Of course, a flagship sedan like the LS should be good at driver pampering, and this latest-and-greatest Lexus definitely does that. The cabin is beautifully crafted and uniquely designed with special details everywhere you look. It’s also jam-packed with features, as expected, while the front and rear seats adjust in a multitude of indulgent ways. Too bad so many of those features are controlled by the distracting and infuriating Remote Touch interface, which requires too much dexterity and attention. It also locks out far too many functions when on the move, as if admitting its fundamental flaws. Adding Apple CarPlay this year helps, but Android Auto is still missing.

Other Cars to Consider

2019 Mercedes-Benz S-Class — It’s more expensive than the LS, but that will be a common thread here. The S-Class has long been the benchmark in this segment, and that’s no different today. A powerhouse of technology and engineering.

2019 BMW 7 Series — The 7 Series used to be the undisputed engaging-to-drive flagship sedan, but honestly, it’s become more comfort-focused with this latest generation. Actually, it’s a bit more like the LS used to be, while the LS has added more verve.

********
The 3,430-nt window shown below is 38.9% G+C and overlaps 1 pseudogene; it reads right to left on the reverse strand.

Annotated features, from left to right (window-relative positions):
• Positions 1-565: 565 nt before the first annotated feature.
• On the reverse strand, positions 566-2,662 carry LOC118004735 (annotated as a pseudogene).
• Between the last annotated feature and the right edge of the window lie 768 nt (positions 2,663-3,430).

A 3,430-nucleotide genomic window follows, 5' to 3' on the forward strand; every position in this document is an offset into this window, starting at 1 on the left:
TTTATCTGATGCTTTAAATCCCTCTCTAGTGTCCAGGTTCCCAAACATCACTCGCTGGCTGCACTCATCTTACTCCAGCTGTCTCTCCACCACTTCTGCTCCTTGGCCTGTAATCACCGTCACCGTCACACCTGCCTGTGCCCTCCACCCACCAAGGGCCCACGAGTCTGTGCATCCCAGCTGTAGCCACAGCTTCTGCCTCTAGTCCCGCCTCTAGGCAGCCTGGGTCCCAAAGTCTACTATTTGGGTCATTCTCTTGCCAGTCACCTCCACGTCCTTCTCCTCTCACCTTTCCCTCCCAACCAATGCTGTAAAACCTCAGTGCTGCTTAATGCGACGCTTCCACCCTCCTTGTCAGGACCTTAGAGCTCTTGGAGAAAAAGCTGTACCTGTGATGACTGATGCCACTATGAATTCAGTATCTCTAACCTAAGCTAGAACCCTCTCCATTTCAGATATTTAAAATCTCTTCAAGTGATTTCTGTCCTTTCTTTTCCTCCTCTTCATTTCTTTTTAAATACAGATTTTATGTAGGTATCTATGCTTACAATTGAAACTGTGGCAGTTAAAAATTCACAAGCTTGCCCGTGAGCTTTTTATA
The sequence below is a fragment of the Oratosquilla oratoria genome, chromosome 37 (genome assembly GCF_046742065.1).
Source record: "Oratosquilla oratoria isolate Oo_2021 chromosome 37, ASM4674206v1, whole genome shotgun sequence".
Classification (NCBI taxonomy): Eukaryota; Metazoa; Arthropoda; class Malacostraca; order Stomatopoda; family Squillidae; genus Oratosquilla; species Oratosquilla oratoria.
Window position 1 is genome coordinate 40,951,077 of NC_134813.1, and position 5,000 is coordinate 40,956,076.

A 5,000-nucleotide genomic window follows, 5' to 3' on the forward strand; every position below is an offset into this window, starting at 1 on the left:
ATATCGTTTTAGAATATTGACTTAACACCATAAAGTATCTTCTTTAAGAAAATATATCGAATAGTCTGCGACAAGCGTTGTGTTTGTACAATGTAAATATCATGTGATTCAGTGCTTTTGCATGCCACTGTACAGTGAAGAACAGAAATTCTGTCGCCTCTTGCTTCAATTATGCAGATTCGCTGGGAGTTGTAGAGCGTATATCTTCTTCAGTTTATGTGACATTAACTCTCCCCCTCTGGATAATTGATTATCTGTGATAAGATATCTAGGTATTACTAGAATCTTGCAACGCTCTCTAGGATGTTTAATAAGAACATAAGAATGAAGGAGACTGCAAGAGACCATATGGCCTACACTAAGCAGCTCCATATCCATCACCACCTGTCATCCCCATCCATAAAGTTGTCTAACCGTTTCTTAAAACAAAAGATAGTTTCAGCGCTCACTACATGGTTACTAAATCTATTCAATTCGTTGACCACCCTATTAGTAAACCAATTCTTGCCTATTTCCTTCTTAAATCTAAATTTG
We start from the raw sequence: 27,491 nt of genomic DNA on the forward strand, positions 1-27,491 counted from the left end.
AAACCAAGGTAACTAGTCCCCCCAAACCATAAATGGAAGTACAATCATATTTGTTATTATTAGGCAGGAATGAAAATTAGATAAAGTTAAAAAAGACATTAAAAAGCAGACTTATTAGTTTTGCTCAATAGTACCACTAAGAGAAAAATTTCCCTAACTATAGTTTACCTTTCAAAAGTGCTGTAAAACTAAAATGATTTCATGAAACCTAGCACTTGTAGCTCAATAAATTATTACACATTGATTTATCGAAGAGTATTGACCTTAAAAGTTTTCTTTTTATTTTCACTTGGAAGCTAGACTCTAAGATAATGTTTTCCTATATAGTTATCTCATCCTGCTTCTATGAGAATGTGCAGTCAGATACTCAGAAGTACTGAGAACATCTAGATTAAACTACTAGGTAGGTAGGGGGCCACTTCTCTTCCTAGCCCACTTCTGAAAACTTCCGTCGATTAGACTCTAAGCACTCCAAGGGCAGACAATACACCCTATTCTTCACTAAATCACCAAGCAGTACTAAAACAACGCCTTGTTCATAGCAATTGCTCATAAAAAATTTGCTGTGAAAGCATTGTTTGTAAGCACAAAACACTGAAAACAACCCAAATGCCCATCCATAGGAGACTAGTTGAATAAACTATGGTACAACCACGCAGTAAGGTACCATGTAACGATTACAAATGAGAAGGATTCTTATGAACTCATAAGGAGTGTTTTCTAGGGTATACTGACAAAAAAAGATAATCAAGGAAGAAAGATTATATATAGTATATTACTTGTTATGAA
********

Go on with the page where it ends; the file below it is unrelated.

2019 Audi A8 — The A8 is all-new for 2019, and is a technological tour de force. Its conservative styling makes the LS seem almost otherworldly.

Used Mercedes-Benz S-Class — The initial depreciation hit on a Mercedes S-Class is enormous, so if you’re attracted to it but scoff at paying so much, a used or certified pre-owned version could be a smart purchase.

Autotrader’s Advice

You definitely don’t "need" anything beyond the base trim level, which is exceptionally well-equipped. The F Sport package would be good to consider if you’re seeking the most involving driving experience, while one of the three interior upgrade packages will be good if you plan on pampering guests (or being pampered yourself) in the backseat. Find a Lexus LS for sale